Person of Interest stars Jim Caviezel (The Passion of the Christ. The Prisoner) as John Reese. An ex-CIA officer and Green Beret, he’s current living in a rundown apartment in NYC after an ‘incident’ left him presumed dead. But a ‘less than chance’ meeting with billionaire computer genius Harold Finch (played by Lost’s Michael Emerson) is about to change his life.
Finch explains he’s built a computer that uses information gathered in today’s surveillance culture to create a prediction engine that will predict terrorist attacks and crimes. When the government ignores Finch, he decides to take matters into his own hands, persuades Reese to join him, using his CIA & ex-military training to track down the crimes, and stop them before they happen. It’s less a whodunit and more a whosgonnadoit.
I think of Person of Interest as being part Batman, part Minority Report, part cop show. The Batman element is not surprising given the show’s writer and creator is Jonathan Nolan, the scribe behind his brother Christopher Nolan‘s brilliant Batman Trilogy. And when you add in J. J. Abrams as exec producer, you know you’re going to be in for something good.
Caviezel and Emerson have a great on screen rapport, both serious when they need to be, but with a darkly dry humour bubbling up to the surface. Whilst the show-to-show format is of a procedural cop drama, there is a deeper over-arching story of how the 2 characters got to where they are, with occasional flashbacks giving glimpses into the 2 main protagonist’s pasts. Much like the machine in the show, you’re never given all the information, only parts of steps along their journey.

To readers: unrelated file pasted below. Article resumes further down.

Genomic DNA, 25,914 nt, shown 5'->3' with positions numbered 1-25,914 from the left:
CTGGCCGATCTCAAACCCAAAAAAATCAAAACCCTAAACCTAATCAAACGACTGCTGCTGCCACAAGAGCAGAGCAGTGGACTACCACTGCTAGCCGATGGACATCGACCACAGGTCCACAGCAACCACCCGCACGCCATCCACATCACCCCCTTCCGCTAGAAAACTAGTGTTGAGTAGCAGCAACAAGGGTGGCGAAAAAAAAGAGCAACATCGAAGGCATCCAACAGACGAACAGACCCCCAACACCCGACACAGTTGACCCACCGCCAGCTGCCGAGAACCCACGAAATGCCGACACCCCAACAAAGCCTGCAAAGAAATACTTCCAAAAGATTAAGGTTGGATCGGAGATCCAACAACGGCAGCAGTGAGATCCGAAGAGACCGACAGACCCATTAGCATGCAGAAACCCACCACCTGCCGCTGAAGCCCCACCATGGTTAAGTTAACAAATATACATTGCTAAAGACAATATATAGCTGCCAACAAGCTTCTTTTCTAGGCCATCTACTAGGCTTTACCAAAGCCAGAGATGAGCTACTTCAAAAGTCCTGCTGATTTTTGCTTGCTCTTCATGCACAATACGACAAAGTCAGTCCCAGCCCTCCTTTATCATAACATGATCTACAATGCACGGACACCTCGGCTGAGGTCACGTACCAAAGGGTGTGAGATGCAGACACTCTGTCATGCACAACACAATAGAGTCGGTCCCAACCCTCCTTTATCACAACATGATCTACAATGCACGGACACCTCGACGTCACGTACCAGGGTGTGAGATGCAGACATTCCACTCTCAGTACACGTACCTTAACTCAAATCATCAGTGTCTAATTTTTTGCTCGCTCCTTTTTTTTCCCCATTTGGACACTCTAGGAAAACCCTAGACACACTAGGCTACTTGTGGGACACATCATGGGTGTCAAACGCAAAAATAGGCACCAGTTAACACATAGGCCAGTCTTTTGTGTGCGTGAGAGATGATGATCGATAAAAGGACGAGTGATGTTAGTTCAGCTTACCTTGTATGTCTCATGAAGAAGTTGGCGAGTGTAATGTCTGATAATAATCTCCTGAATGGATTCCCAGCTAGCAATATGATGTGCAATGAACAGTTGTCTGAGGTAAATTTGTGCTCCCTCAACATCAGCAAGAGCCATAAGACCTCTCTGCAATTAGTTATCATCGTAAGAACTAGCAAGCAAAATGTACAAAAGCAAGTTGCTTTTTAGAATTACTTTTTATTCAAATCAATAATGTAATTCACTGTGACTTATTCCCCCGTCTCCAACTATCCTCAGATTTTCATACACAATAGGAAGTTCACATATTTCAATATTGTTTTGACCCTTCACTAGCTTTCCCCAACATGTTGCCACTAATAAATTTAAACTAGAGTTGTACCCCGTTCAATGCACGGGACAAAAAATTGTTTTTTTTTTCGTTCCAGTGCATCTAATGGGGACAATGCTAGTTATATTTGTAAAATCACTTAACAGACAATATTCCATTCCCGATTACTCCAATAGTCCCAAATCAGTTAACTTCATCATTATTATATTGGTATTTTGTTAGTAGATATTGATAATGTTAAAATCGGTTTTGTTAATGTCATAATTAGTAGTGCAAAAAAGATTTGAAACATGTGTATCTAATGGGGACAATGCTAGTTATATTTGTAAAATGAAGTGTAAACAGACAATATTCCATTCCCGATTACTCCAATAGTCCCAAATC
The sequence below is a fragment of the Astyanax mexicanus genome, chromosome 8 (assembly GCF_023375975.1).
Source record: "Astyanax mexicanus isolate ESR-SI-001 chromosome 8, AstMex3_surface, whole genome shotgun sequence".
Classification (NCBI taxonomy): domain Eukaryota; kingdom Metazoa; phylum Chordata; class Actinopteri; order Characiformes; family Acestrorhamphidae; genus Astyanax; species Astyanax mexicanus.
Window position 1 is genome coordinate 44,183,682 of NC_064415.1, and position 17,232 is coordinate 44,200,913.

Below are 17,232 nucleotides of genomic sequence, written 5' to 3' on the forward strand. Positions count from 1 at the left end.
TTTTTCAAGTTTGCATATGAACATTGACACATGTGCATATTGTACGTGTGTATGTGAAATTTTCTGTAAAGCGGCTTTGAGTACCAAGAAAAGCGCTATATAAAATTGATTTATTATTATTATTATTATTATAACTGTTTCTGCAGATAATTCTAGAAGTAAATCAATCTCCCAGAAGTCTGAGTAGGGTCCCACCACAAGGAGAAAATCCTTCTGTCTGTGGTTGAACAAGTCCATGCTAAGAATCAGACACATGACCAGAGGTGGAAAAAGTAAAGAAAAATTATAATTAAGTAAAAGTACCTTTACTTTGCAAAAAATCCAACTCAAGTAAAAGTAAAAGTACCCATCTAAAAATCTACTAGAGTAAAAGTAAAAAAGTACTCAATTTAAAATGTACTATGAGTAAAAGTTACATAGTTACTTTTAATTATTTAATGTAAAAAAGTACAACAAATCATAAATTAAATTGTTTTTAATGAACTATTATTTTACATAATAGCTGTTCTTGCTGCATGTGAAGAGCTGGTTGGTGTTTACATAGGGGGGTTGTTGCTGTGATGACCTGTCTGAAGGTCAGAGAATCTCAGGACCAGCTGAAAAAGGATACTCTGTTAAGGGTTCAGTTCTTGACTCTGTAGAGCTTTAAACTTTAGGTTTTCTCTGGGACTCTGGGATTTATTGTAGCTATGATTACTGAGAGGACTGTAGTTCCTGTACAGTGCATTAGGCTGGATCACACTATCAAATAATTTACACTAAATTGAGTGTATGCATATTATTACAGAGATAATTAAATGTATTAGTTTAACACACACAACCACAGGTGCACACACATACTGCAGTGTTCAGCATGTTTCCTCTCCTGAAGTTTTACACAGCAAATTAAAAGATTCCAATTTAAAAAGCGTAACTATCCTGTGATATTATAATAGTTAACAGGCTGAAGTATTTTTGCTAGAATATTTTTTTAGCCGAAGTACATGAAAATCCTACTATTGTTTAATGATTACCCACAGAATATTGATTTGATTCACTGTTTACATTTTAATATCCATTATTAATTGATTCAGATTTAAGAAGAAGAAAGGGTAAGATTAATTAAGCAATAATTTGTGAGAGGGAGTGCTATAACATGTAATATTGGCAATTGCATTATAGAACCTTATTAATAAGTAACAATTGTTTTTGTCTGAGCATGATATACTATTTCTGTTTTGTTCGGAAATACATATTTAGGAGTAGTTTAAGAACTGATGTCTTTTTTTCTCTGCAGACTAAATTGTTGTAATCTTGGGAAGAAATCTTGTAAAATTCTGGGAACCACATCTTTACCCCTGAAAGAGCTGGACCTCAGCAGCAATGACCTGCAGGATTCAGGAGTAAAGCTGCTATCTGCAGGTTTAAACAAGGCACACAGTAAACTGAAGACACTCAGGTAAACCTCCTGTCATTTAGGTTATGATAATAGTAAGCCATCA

The 2 main leads are supported by 2 members of the NYPD. First is Detective Lionel Fusco (Kevin Chapman – Rescue Me, Brotherhood) is a corrupt cop who’s caught out by Reese, but rather than turn Fusco in, Reese leverages him into helping them out. The other is Detective Jocelyn Carter (Taraji P. Henson – Boston Legal, The Curious Case of Benjamin Button), who is sent to catch the mysterious suited vigilante who’s been showing up a crime scenes. However, once she realises that Reese is actually helping people, she backs off, and even starts to lend a hand.
The procedural elements of the show intertwine nicely with the bigger over-arching story of how the machine became into being, and the hints of government conspiracy along the way. If you’ve not managed to catch Person Of Interest on Channel 5 yet, I urge you to go out and pick up the [amazon_link id=”B005YYCMEO” target=”_blank” ]DVD of Person of Interest – Season 1[/amazon_link] or [amazon_link id=”B0090K6E06″ target=”_blank” ]on Blu-ray[/amazon_link] now. You really won’t regret it.
Extras include: Broadcast Pilot Episode with Producer Commentary, Extended Pilot Episode (with and without Commentary, Gag Reel and the rather disturbing ‘Living In An Age Of Surveillance’ Featurette.